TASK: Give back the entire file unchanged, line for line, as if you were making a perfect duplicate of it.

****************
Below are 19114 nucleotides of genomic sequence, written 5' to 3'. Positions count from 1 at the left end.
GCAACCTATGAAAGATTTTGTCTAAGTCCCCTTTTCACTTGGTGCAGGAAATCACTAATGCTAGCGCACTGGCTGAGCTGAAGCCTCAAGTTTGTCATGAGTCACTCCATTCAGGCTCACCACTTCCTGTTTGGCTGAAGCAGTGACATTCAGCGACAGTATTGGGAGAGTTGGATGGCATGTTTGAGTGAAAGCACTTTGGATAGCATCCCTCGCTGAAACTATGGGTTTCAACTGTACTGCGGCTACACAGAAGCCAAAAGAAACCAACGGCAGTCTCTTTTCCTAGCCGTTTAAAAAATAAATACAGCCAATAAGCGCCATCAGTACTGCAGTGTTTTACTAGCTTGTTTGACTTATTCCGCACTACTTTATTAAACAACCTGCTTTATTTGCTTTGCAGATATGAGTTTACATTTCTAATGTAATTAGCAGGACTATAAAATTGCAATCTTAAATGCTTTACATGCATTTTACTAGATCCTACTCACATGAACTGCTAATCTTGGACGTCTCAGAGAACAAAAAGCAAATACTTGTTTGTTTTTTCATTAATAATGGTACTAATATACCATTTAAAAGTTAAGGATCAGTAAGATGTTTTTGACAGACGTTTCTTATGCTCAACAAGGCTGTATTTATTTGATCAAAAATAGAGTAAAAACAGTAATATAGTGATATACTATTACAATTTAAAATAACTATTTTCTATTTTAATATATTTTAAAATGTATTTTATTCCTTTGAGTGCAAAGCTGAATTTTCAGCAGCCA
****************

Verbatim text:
Below are 19114 nucleotides of genomic sequence, written 5' to 3'. Positions count from 1 at the left end.
GCAACCTATGAAAGATTTTGTCTAAGTCCCCTTTTCACTTGGTGCAGGAAATCACTAATGCTAGCGCACTGGCTGAGCTGAAGCCTCAAGTTTGTCATGAGTCACTCCATTCAGGCTCACCACTTCCTGTTTGGCTGAAGCAGTGACATTCAGCGACAGTATTGGGAGAGTTGGATGGCATGTTTGAGTGAAAGCACTTTGGATAGCATCCCTCGCTGAAACTATGGGTTTCAACTGTACTGCGGCTACACAGAAGCCAAAAGAAACCAACGGCAGTCTCTTTTCCTAGCCGTTTAAAAAATAAATACAGCCAATAAGCGCCATCAGTACTGCAGTGTTTTACTAGCTTGTTTGACTTATTCCGCACTACTTTATTAAACAACCTGCTTTATTTGCTTTGCAGATATGAGTTTACATTTCTAATGTAATTAGCAGGACTATAAAATTGCAATCTTAAATGCTTTACATGCATTTTACTAGATCCTACTCACATGAACTGCTAATCTTGGACGTCTCAGAGAACAAAAAGCAAATACTTGTTTGTTTTTTCATTAATAATGGTACTAATATACCATTTAAAAGTTAAGGATCAGTAAGATGTTTTTGACAGACGTTTCTTATGCTCAACAAGGCTGTATTTATTTGATCAAAAATAGAGTAAAAACAGTAATATAGTGATATACTATTACAATTTAAAATAACTATTTTCTATTTTAATATATTTTAAAATGTATTTTATTCCTTTGAGTGCAAAGCTGAATTTTCAGCAGCCA